U.S. Air Force Nursing, 1st Lt. Noemi Kate Alversado
Caring for service members as an active-duty nurse officer
Clinical Nurse, PACU
David Grant USAF Medical Center
Travis Air Force Base Fairfield
Tell us about your position and the facility where you work.
I’m a first lieutenant in the Air Force Nurse Corps and a clinical nurse in the post-anesthesia care unit (PACU) at David Grant USAF Medical Center, the largest Air Force acute care hospital facility.
Were you a nurse prior to joining the Air Force Nurse Corps?
I grew up in Anchorage, Alaska, and graduated from nursing school in December 2019, right before the pandemic hit. Even when I was doing my preceptorship during the final semester, I already knew that I wanted to join the Air Force.
I spent about two months studying for the NCLEX and then worked a little over a year on a medical oncology unit in the Anchorage hospital where I had done my preceptorship. That year in civilian nursing qualified me to enter the Air Force as a nurse with experience.
Six months into that first year as a nurse, I started my Air Force application, which took about a year. Nine months later, I left Alaska and started my training.
When I entered the Air Force, I thought I’d go into med-surg, so I was surprised that they assigned me to PACU right away. The civilian hospital where I’d worked was pretty high-acuity, so I had that valuable experience under my belt.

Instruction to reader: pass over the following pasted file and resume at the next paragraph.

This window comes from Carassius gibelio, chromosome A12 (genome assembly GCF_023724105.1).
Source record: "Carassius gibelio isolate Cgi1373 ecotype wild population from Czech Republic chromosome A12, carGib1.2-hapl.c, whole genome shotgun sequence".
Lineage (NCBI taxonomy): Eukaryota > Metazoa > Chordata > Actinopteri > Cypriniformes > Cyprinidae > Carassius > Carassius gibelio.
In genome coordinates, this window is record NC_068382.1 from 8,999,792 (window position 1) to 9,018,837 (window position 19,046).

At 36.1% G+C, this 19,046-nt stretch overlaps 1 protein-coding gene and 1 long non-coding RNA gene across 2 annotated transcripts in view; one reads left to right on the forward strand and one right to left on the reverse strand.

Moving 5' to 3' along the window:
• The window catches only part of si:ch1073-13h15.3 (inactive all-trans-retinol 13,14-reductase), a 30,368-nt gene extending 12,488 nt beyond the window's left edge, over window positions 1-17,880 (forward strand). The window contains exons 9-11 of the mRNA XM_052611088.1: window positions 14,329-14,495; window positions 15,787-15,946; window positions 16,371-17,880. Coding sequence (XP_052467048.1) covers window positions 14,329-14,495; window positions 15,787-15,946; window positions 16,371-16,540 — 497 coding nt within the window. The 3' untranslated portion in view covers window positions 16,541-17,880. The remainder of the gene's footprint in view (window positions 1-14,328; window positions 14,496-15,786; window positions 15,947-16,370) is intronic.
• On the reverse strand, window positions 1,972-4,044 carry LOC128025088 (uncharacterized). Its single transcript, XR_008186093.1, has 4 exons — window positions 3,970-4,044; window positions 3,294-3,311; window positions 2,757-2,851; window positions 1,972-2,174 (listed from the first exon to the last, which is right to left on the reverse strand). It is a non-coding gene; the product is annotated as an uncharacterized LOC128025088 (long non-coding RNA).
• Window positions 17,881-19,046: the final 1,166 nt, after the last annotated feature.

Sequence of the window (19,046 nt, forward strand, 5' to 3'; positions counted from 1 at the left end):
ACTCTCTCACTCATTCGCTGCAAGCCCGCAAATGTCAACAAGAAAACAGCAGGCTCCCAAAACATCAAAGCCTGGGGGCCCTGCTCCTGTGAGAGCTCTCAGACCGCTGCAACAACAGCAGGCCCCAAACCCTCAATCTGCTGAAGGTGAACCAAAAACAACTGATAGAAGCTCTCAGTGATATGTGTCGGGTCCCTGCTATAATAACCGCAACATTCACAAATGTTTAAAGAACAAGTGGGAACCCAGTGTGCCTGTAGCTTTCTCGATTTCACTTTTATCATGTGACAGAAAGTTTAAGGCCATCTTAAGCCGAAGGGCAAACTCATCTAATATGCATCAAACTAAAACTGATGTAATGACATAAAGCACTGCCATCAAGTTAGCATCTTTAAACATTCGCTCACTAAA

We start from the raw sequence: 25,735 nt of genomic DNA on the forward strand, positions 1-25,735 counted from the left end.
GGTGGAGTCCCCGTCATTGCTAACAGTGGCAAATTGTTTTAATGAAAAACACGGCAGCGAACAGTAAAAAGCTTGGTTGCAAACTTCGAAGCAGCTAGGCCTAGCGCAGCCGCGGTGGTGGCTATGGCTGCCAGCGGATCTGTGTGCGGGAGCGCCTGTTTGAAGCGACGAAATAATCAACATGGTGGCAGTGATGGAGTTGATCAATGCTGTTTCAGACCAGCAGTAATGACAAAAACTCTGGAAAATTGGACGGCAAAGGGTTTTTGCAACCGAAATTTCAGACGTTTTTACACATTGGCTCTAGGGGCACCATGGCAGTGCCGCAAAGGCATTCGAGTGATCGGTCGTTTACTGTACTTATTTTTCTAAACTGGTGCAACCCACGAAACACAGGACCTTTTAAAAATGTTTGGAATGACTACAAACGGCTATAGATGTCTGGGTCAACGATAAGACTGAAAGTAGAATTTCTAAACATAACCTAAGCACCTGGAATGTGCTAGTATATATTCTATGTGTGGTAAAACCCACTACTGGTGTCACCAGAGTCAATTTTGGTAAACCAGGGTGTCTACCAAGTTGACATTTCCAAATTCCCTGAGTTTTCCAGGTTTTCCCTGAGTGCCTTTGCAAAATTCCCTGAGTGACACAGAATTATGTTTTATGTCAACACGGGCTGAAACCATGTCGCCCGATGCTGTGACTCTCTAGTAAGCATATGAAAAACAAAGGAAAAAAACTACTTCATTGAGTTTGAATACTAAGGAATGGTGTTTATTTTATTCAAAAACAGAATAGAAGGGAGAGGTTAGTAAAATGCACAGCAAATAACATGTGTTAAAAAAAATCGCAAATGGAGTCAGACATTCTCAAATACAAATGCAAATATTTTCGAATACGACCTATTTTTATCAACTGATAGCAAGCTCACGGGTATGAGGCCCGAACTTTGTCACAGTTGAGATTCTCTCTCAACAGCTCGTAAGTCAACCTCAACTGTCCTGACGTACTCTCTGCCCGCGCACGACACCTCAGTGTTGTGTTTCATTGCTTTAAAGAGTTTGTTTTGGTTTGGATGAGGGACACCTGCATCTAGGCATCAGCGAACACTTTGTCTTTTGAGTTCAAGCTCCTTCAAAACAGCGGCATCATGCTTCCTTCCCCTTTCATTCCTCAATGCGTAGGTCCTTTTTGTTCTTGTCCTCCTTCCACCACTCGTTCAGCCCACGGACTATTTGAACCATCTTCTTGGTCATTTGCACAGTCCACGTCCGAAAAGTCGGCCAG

Why was the Air Force your choice among the branches of the military?
There are no nurses in the Marines or the Coast Guard, which left the Army, Navy, and Air Force. I talked to many veterans and retirees, and they all recommended the USAF as offering a better standard of living and an easier path to having a family.
When you join the USAF as a nurse, does that automatically make you an officer?
Yes — you have to have your BSN in order to join the Air Force, and my one year of civilian experience was equivalent to six months of prorated credit in terms of promotion time and rank.
What is Air Force nursing like for you?What’s different from the civilian side?
All USAF hospitals are different, so I can only speak from my specific experience.
As a civilian nurse, I worked with a patient population of Alaska Natives. Many were either homeless or lived with substance use disorders or alcoholism. Quite a few would be flown in by plane from outlying villages. These situations and the fact that the hospital was a Level II trauma center meant the level of acuity was high.
Compared to that, my current role is a total 180. David Grant isn’t a trauma center, so we don’t receive high-acuity patients. Most patients in our facility are active-duty, so they’re typically healthier and more fit than your average civilian, although there are a few older VA patients who have service-related disabilities and tend to be sicker.